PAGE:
In 1986, artist Vito Acconci (1987 Fellow) and architect Robert Mangurian (1977 Fellow) received a “Collaborative Grant” from the National Endowment for the Arts to work together in Rome. Their time at the Academy, according to Mangurian, “allowed [them] to begin a serious conversation towards a collaborative project.”[5] In their initial proposal, Acconci and Mangurian defined what they meant by collaboration, which, “while bringing roles together, is forced to separate roles and define them, in order to prevent slippage from one role to the other.” “The architect,” they wrote, “defends ‘the notion of space’ (and hence, the notions of expansiveness, expansion, abstraction); on the other hand, the sculptor among us defends the notion of the ‘statue’ (and hence, the notions of condensation, home, figuration).” The result: “‘Beings’ (sculpture) come into collision with ‘being there’ (architecture).” Their exchanges in Rome culminated in an unrealized plan for a public forum on the campus of Washington State University, Seattle.[6] The “object of study” in Rome animating their design regarded “the space as a place for gathering, as an occasion for a potential socialist revolution.” They were also concerned with “the wall and enclosure as something that prevents, as something that connects.”[7]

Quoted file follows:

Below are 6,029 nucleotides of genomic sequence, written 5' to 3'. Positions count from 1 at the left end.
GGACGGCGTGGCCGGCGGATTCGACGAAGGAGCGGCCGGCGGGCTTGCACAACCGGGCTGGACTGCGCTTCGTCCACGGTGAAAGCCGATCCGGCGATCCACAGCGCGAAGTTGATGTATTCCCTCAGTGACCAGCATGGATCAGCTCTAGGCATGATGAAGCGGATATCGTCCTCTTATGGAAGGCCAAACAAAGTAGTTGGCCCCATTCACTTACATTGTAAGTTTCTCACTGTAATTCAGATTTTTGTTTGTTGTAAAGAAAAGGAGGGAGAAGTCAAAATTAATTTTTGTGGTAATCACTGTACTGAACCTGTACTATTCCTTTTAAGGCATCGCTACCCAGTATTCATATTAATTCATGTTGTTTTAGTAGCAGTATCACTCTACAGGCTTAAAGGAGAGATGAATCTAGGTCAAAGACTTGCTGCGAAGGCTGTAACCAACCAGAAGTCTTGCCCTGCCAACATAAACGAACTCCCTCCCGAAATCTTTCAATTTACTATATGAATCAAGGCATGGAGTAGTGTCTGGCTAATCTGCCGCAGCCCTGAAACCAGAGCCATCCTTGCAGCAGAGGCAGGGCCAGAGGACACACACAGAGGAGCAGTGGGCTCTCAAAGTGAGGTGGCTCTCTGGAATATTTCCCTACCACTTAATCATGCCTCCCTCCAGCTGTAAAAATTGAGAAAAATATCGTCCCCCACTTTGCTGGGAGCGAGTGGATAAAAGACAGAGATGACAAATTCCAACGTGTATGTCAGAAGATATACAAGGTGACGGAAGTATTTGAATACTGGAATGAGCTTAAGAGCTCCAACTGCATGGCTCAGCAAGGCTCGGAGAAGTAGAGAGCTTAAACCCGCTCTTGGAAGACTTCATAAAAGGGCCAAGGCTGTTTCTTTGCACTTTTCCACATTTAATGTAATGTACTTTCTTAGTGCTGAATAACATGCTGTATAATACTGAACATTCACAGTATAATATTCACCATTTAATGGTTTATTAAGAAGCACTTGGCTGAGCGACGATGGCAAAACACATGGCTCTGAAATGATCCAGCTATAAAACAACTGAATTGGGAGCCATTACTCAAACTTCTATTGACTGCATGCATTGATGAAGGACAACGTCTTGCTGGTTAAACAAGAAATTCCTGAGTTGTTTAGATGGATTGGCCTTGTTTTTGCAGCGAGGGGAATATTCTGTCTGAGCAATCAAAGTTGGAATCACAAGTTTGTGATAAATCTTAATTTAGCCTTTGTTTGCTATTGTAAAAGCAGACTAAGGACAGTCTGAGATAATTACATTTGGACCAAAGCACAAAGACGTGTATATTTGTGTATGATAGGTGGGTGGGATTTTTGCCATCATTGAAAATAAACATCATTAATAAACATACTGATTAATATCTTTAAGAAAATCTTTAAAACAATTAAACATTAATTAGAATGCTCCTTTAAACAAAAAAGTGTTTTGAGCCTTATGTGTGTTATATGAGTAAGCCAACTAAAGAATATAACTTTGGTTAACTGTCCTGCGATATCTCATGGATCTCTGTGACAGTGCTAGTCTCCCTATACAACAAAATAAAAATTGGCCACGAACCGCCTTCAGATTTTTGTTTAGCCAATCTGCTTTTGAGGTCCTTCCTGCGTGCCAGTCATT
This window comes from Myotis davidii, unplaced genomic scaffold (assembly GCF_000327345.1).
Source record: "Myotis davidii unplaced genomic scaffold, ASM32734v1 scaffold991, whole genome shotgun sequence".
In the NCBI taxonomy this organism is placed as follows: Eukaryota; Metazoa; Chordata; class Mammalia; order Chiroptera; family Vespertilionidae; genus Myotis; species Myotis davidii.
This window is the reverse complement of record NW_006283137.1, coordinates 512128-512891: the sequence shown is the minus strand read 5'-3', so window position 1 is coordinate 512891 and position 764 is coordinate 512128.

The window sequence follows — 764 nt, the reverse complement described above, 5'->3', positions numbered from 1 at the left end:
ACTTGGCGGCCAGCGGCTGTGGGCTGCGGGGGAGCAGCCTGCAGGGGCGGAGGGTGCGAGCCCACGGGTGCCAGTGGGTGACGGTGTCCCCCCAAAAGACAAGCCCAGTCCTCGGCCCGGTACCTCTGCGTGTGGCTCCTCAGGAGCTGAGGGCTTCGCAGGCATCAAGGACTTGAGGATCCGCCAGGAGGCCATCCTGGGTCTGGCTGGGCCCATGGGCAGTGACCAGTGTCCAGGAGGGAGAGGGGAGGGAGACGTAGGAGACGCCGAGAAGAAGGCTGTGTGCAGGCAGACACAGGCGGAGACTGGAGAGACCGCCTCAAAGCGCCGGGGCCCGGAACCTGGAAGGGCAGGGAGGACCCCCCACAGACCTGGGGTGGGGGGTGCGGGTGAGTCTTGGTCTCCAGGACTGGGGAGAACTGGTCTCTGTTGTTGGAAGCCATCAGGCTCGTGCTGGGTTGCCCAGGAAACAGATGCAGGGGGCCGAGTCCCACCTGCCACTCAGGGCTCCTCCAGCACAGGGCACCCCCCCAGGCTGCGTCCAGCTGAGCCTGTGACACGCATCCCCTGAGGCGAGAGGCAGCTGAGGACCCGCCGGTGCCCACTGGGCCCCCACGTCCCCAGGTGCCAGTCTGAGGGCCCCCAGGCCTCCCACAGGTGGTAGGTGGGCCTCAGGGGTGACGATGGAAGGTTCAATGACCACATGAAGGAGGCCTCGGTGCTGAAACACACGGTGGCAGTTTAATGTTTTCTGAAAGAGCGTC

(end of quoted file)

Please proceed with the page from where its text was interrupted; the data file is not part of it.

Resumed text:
Julie Mehretu, Battle Drawing (after C.), 2014, ink and acrylic on canvas, 24 x 30 in. (artwork © Julie Mehretu; photograph by Alex Yudon)

Similar to the above-cited artists and architects, both Mehretu and Yoon embrace interdisciplinarity, even as they avoid “slippage.” Each in their own way explores and draws upon other creative realms, but in ways that reinforce the integrity and efficacy of their primary discipline. Responding to Weinberg’s question about collaboration, Yoon underlined how artists asking her “sharp, basic, essential questions” have forced her to become a better architect. She found architecture through her study of art, and her projects conceived with her partner Eric Höweler draw on a variety of interconnected fields. Mehretu, a celebrated visual artist, creates multilayered and multireferential paintings and drawings, which dissect densely populated urban environments, maps, architectural forms, graffiti, as well as Old Master paintings. Accompanying her father and his students on summer programs to Rome, Mehretu studied Caravaggio’s Martyrdom of Saint Matthew (1599–1600), a painting cycle that has served as a touchstone for her own monumental works.[8] In Battle Drawing (after C), the artist riffs on the Baroque tradition to create a dynamic, swirling composition conveying her profound interest in social and political upheaval, war, borders, and oppression. Equally attracted to Rome’s architectural layers, Yoon called the city “an accumulation of marks.”